No horses this week, just bull

I was going to write about the IBR Finals at the Carroll County Ag Center's Shipley Arena coming up on Feb. 28 and March 7 today anyway.

Honest. The IBR Finals is a bull riding thing just in case you have been lost in the wilderness for the past several years and are only now realizing that bull riding is one of the fastest-growing sports in America. If you are a guy, check it out, a lot of women really like bull riding. Just remember, old cowboy boots and a big hat are obligatory. For more about the IBR go to


Tune in to RFDTV and you will see bull riding as one of their most popular programming choices. It has even shown up on what I call "regular programming" in the sports world of the Saturday and Sunday lineups. Bull riding is not only here in Maryland, it has long been a yearly feature of one of the toniest event addresses in New York City — Madison Square Garden. Much closer, Baltimore has already had a bull riding event.

In short, pretty much everyone likes bull riding, even if the scores often work out to be something like bulls-10, riders-0. It is courage, action, sound and fury. It is the American west in your own backyard. There are no give-away rides in this sport and it is nothing that your rich daddy can fix the odds on by buying you in. Bulls are not impressed with money. Actually, short of a cow with romance on her mind, bulls are not impressed by much of anything with the possible exception of a Blue Heeler and the Heelers have to be pretty clever to maintain their ascendancy.


An indication of this fascination with rodeo in general is last year's first-ever High School Rodeo for Maryland, held at Howard County Fairgrounds. Lots of kids competed in it with even two bull riders. Doesn't sound like much until you realize that most of the riders spend years working at bull riding before they get into what you might call the public eye. For a first year, two riders who will try it is pretty darn good. For more about this group go to The more that you learn about these kids the more you will like them, believe me. Being a sponsor for any of their programs is a win-win deal for local businesses by the way.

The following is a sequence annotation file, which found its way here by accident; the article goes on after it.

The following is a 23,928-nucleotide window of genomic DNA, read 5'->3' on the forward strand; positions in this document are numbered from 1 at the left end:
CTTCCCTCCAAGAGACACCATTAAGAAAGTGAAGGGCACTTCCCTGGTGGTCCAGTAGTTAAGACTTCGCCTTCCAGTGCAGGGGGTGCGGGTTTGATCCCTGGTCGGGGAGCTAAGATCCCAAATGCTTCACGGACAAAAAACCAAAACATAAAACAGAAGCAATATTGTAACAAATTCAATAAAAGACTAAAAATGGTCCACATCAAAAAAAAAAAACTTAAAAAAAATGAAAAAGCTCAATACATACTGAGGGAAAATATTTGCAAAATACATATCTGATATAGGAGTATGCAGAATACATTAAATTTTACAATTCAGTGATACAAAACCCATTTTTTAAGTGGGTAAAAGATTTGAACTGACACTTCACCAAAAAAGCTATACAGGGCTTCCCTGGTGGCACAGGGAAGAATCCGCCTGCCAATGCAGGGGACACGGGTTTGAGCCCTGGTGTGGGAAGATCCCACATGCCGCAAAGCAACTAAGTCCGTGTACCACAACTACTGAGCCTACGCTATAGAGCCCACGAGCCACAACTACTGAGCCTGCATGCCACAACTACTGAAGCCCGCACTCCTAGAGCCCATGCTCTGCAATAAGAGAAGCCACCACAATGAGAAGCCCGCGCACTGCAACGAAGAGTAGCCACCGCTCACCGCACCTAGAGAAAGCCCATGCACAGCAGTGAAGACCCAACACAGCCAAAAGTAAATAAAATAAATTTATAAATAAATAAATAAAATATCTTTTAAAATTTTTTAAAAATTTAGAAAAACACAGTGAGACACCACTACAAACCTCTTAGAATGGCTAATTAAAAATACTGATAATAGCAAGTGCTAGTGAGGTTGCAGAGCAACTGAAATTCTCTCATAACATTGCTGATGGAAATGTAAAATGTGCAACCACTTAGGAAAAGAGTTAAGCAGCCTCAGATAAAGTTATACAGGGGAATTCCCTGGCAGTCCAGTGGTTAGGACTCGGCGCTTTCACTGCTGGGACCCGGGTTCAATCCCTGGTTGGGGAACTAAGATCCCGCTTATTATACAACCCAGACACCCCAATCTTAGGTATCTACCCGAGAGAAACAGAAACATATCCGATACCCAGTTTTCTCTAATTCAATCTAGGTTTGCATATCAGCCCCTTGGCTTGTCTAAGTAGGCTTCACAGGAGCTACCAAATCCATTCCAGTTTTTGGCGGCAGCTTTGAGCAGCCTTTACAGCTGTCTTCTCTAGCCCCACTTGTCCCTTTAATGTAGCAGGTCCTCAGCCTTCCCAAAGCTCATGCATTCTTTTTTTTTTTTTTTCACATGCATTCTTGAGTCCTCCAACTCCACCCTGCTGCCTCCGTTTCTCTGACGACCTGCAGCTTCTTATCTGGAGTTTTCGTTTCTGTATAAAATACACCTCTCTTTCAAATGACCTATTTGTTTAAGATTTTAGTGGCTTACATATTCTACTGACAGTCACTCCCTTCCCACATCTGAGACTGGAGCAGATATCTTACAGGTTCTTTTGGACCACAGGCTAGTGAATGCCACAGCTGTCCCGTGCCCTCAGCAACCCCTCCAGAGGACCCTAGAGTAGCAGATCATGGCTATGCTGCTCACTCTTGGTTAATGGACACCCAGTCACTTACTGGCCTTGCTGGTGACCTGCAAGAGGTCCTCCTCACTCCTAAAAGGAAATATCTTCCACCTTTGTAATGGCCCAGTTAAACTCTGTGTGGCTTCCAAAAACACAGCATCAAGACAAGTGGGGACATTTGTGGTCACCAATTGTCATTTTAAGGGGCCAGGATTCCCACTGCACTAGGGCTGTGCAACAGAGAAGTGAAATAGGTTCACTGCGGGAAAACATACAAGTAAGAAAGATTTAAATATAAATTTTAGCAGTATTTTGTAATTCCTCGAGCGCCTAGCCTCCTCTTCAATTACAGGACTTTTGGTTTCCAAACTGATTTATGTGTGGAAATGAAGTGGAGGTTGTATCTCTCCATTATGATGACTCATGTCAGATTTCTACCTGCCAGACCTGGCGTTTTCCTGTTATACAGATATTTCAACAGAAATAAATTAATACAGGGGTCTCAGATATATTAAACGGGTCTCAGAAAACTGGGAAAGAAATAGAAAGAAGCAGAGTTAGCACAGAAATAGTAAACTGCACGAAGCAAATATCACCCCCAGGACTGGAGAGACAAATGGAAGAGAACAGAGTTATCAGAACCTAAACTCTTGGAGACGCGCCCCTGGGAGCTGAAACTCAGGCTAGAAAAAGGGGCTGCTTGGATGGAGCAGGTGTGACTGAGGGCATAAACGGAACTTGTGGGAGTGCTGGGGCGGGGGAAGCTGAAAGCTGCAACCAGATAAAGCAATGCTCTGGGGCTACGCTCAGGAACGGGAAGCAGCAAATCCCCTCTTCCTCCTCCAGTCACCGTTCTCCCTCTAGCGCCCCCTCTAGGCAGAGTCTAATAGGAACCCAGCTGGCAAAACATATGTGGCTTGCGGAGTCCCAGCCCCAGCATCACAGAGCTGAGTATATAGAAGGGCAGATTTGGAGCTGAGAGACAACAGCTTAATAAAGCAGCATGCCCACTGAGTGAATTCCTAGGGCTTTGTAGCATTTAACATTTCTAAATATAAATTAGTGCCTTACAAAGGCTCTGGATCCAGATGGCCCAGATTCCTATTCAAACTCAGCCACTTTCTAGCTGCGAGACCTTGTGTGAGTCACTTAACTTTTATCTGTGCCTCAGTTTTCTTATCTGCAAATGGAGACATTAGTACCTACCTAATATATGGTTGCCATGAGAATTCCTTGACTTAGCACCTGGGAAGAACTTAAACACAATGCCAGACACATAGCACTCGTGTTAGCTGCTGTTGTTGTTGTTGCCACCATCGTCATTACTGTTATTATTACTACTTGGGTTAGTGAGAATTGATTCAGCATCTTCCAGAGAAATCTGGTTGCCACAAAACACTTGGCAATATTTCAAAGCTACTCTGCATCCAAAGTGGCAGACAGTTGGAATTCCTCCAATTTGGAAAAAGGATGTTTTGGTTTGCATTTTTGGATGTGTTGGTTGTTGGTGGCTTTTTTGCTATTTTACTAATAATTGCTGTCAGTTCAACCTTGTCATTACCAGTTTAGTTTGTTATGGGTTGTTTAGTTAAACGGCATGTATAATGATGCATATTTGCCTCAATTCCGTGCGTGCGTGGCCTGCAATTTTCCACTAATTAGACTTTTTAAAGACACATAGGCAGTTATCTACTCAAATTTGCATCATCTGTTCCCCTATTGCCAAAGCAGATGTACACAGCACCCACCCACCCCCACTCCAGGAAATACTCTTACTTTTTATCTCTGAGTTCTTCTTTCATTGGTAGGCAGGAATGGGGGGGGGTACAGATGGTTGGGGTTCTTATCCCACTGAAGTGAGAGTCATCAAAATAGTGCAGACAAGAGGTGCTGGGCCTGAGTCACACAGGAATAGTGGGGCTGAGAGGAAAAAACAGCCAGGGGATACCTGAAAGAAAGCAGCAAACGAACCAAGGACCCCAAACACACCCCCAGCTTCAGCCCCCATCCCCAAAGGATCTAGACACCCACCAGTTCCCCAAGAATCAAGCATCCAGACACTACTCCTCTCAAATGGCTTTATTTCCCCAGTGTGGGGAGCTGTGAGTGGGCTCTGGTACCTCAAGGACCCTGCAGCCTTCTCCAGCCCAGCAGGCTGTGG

So, what is a person to do if they are too old to ride bulls but really love the idea of this absolutely American sport? Believe it or not, I have just the answer for that dilemma: Back Seat Buckers is an organization that was formed to promote bucking bull riding and the breeding of bulls for that sport. As with most sports, there is one thing that you can say about it right at the start. It ain't cheap. But if the money doesn't put you off, it sure sounds like fun!

Here it is in a really short synopsis. In their own words: "Bucking Bulls are truly a 'special breed' of animal athletes. It's all about the DNA, and the BSB program offers the best genetic base in the world. BSB owners not only get to enjoy the benefits of competing for hundreds of thousands of dollars in a turnkey program, they could be investing in a future World Champion Bucking Bull worth millions of dollars over the course of his career."

Just in case your eyes are getting a bit shiny at the thought of untapped riches it will cost you a minimum of $13,100 to get into this sport. And the price will only go up from there.

But you will be able to bid on two-year-old bulls bred to buck and to see them show their stuff under the bucking dummies that the young bulls are tried with at the bucking bull futurities. There are maturities as well for the three-year-old bulls. There is money that can be won at these contests (for the top 10 bulls) and there is a limit of 100 bulls a year that are available. Someone else will be taking care of the bull for you for the price (they call it "yardage") and they will ship the bull to the contests for you. In short, all of the fun with none of the sweat equity. Or danger. There's a thought, huh?

You can go and see your bull buck, rubbing elbows in the owners' lounge with celebrity owners like Jerrod Neimann, Jared Allen, Bear Pascoe, David Carr and, WOW, John Elway, Reggie Jackson, Wayne Gretzsky, Boomer Esiason and even Moe Bandy! How's that for being in big-time company? Check out and see what they have to offer.

Hope Holland is the Times' equestrian writer. Her column appears every Sunday. Reach her at 410-857-7896 or